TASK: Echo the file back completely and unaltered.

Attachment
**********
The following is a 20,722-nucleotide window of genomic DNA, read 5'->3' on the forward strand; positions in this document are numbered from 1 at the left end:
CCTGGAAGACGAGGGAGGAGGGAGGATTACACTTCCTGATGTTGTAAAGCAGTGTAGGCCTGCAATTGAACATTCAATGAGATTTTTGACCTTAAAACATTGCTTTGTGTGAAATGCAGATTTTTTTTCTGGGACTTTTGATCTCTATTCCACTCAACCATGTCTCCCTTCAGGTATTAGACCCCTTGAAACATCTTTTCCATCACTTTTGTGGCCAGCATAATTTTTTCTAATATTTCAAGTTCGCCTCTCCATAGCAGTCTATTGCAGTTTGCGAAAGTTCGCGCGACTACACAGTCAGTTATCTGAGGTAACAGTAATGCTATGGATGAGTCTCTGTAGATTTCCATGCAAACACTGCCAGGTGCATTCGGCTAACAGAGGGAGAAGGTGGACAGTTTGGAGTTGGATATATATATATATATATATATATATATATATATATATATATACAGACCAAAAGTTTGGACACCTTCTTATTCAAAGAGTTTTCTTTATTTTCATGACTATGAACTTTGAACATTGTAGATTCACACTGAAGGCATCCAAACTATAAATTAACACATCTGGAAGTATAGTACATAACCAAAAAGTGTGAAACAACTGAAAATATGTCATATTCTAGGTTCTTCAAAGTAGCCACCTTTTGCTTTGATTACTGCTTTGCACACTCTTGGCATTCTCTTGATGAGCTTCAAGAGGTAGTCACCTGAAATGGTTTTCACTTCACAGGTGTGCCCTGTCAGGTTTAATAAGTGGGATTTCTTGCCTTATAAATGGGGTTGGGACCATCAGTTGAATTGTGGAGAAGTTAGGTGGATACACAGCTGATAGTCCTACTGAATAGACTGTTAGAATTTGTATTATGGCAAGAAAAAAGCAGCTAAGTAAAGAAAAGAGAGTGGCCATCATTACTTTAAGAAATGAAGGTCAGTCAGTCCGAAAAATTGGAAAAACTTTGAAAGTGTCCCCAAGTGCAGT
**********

The following is a 20,722-nucleotide window of genomic DNA, read 5'->3' on the forward strand; positions in this document are numbered from 1 at the left end:
CCTGGAAGACGAGGGAGGAGGGAGGATTACACTTCCTGATGTTGTAAAGCAGTGTAGGCCTGCAATTGAACATTCAATGAGATTTTTGACCTTAAAACATTGCTTTGTGTGAAATGCAGATTTTTTTTCTGGGACTTTTGATCTCTATTCCACTCAACCATGTCTCCCTTCAGGTATTAGACCCCTTGAAACATCTTTTCCATCACTTTTGTGGCCAGCATAATTTTTTCTAATATTTCAAGTTCGCCTCTCCATAGCAGTCTATTGCAGTTTGCGAAAGTTCGCGCGACTACACAGTCAGTTATCTGAGGTAACAGTAATGCTATGGATGAGTCTCTGTAGATTTCCATGCAAACACTGCCAGGTGCATTCGGCTAACAGAGGGAGAAGGTGGACAGTTTGGAGTTGGATATATATATATATATATATATATATATATATATATATATATACAGACCAAAAGTTTGGACACCTTCTTATTCAAAGAGTTTTCTTTATTTTCATGACTATGAACTTTGAACATTGTAGATTCACACTGAAGGCATCCAAACTATAAATTAACACATCTGGAAGTATAGTACATAACCAAAAAGTGTGAAACAACTGAAAATATGTCATATTCTAGGTTCTTCAAAGTAGCCACCTTTTGCTTTGATTACTGCTTTGCACACTCTTGGCATTCTCTTGATGAGCTTCAAGAGGTAGTCACCTGAAATGGTTTTCACTTCACAGGTGTGCCCTGTCAGGTTTAATAAGTGGGATTTCTTGCCTTATAAATGGGGTTGGGACCATCAGTTGAATTGTGGAGAAGTTAGGTGGATACACAGCTGATAGTCCTACTGAATAGACTGTTAGAATTTGTATTATGGCAAGAAAAAAGCAGCTAAGTAAAGAAAAGAGAGTGGCCATCATTACTTTAAGAAATGAAGGTCAGTCAGTCCGAAAAATTGGAAAAACTTTGAAAGTGTCCCCAAGTGCAGT